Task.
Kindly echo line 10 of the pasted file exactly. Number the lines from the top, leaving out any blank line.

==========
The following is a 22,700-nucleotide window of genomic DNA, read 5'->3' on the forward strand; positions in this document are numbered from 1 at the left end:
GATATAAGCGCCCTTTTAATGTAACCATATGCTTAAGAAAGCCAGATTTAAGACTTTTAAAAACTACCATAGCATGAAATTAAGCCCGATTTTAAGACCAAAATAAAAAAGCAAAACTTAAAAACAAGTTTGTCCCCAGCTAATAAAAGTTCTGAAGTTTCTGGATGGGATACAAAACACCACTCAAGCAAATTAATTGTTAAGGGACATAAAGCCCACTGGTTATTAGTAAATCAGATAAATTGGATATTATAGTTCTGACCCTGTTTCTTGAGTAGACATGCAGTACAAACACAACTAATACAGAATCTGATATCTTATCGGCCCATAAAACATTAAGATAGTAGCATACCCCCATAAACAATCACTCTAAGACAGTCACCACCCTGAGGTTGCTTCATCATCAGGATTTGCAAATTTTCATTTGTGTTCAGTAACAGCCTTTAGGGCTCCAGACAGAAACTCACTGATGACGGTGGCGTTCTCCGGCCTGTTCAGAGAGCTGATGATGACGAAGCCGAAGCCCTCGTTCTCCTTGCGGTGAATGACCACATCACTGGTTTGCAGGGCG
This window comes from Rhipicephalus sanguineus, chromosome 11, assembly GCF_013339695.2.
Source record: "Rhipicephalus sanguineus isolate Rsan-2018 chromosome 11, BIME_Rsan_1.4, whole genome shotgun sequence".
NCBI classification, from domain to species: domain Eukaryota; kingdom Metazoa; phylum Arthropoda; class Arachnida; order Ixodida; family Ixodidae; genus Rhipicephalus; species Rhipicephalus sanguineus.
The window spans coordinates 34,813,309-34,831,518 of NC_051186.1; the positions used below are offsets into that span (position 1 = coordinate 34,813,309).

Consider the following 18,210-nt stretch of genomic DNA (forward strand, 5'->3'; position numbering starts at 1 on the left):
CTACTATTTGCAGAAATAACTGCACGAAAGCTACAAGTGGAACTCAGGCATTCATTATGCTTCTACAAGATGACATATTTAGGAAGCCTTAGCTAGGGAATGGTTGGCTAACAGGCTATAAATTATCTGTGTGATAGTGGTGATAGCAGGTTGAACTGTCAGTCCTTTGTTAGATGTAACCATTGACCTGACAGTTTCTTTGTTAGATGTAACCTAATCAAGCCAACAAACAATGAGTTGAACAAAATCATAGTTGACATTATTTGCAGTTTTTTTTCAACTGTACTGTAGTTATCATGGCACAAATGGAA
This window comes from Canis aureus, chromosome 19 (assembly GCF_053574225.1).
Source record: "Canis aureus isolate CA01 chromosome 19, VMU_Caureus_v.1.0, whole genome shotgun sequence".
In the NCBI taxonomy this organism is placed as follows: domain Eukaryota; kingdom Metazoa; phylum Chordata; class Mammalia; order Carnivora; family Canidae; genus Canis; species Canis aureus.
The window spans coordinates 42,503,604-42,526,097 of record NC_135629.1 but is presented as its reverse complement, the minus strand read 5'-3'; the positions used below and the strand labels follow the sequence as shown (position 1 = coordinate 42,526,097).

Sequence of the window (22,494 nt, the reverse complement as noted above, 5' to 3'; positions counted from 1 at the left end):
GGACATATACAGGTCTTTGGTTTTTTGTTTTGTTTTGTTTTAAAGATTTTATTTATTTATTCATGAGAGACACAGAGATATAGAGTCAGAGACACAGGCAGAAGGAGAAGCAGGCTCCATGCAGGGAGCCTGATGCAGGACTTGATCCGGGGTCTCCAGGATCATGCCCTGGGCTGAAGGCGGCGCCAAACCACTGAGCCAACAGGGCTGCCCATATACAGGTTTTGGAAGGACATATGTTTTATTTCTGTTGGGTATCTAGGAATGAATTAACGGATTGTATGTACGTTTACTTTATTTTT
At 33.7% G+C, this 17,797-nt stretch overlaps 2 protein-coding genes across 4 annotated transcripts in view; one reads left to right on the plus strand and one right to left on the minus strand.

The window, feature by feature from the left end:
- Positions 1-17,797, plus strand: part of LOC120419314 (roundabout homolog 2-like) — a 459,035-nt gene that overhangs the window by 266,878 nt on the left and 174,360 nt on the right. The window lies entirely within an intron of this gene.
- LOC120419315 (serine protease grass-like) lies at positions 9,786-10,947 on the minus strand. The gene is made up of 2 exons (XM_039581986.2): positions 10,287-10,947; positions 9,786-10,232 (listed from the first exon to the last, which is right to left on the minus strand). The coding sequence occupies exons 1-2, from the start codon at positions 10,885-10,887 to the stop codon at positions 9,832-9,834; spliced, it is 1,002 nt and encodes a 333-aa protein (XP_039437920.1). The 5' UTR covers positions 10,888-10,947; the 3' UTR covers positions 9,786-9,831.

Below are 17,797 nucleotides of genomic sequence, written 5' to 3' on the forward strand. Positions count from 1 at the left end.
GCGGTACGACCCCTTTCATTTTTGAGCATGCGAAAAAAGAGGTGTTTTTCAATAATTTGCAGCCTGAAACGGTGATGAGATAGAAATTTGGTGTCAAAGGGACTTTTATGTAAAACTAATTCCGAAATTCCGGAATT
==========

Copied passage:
Source record: "Canis aureus isolate CA01 chromosome 19, VMU_Caureus_v.1.0, whole genome shotgun sequence".